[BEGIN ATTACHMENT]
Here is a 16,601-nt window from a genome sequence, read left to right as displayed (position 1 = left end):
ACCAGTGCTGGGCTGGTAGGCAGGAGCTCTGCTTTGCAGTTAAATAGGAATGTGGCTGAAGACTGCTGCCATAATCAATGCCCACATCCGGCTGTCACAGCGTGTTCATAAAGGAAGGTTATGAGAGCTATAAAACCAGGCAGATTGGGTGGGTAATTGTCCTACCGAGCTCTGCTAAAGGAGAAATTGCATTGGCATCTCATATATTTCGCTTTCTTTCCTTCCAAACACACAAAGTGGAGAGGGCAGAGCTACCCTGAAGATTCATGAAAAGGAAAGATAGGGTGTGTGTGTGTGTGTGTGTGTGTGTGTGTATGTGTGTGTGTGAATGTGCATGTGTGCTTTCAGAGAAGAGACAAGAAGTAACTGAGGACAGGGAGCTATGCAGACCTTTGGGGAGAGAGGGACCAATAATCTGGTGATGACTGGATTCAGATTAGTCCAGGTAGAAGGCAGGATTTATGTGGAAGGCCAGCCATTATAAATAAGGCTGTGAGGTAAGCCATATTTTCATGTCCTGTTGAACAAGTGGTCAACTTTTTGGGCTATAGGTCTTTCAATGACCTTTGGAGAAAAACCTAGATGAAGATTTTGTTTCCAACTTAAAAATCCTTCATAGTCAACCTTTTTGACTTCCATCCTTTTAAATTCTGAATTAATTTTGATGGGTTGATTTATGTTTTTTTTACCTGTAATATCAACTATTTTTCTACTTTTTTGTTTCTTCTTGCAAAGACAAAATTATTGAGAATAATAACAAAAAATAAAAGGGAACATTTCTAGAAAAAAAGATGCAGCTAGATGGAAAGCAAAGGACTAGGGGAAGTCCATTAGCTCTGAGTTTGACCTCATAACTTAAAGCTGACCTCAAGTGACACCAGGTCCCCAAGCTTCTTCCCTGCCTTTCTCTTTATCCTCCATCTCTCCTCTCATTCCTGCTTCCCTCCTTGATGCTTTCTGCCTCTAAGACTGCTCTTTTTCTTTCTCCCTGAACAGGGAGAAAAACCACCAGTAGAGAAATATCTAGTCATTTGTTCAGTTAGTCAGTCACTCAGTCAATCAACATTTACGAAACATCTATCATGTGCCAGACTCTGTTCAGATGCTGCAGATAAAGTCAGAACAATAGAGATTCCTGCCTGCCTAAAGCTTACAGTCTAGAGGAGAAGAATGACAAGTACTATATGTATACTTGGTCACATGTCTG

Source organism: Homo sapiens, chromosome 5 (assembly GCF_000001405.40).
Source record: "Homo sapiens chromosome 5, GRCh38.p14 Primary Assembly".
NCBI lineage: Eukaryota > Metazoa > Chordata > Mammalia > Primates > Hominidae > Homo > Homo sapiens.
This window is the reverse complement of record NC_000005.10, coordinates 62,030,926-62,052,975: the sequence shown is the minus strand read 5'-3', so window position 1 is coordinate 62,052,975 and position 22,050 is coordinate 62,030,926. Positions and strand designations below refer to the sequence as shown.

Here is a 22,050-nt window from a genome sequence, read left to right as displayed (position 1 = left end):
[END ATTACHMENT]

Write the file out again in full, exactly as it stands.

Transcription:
Here is a 16,601-nt window from a genome sequence, read left to right as displayed (position 1 = left end):
ACCAGTGCTGGGCTGGTAGGCAGGAGCTCTGCTTTGCAGTTAAATAGGAATGTGGCTGAAGACTGCTGCCATAATCAATGCCCACATCCGGCTGTCACAGCGTGTTCATAAAGGAAGGTTATGAGAGCTATAAAACCAGGCAGATTGGGTGGGTAATTGTCCTACCGAGCTCTGCTAAAGGAGAAATTGCATTGGCATCTCATATATTTCGCTTTCTTTCCTTCCAAACACACAAAGTGGAGAGGGCAGAGCTACCCTGAAGATTCATGAAAAGGAAAGATAGGGTGTGTGTGTGTGTGTGTGTGTGTGTGTGTATGTGTGTGTGTGAATGTGCATGTGTGCTTTCAGAGAAGAGACAAGAAGTAACTGAGGACAGGGAGCTATGCAGACCTTTGGGGAGAGAGGGACCAATAATCTGGTGATGACTGGATTCAGATTAGTCCAGGTAGAAGGCAGGATTTATGTGGAAGGCCAGCCATTATAAATAAGGCTGTGAGGTAAGCCATATTTTCATGTCCTGTTGAACAAGTGGTCAACTTTTTGGGCTATAGGTCTTTCAATGACCTTTGGAGAAAAACCTAGATGAAGATTTTGTTTCCAACTTAAAAATCCTTCATAGTCAACCTTTTTGACTTCCATCCTTTTAAATTCTGAATTAATTTTGATGGGTTGATTTATGTTTTTTTTACCTGTAATATCAACTATTTTTCTACTTTTTTGTTTCTTCTTGCAAAGACAAAATTATTGAGAATAATAACAAAAAATAAAAGGGAACATTTCTAGAAAAAAAGATGCAGCTAGATGGAAAGCAAAGGACTAGGGGAAGTCCATTAGCTCTGAGTTTGACCTCATAACTTAAAGCTGACCTCAAGTGACACCAGGTCCCCAAGCTTCTTCCCTGCCTTTCTCTTTATCCTCCATCTCTCCTCTCATTCCTGCTTCCCTCCTTGATGCTTTCTGCCTCTAAGACTGCTCTTTTTCTTTCTCCCTGAACAGGGAGAAAAACCACCAGTAGAGAAATATCTAGTCATTTGTTCAGTTAGTCAGTCACTCAGTCAATCAACATTTACGAAACATCTATCATGTGCCAGACTCTGTTCAGATGCTGCAGATAAAGTCAGAACAATAGAGATTCCTGCCTGCCTAAAGCTTACAGTCTAGAGGAGAAGAATGACAAGTACTATATGTATACTTGGTCACATGTCTG

Source organism: Homo sapiens, chromosome 5 (assembly GCF_000001405.40).
Source record: "Homo sapiens chromosome 5, GRCh38.p14 Primary Assembly".
NCBI lineage: Eukaryota > Metazoa > Chordata > Mammalia > Primates > Hominidae > Homo > Homo sapiens.
This window is the reverse complement of record NC_000005.10, coordinates 62,030,926-62,052,975: the sequence shown is the minus strand read 5'-3', so window position 1 is coordinate 62,052,975 and position 22,050 is coordinate 62,030,926. Positions and strand designations below refer to the sequence as shown.

Here is a 22,050-nt window from a genome sequence, read left to right as displayed (position 1 = left end):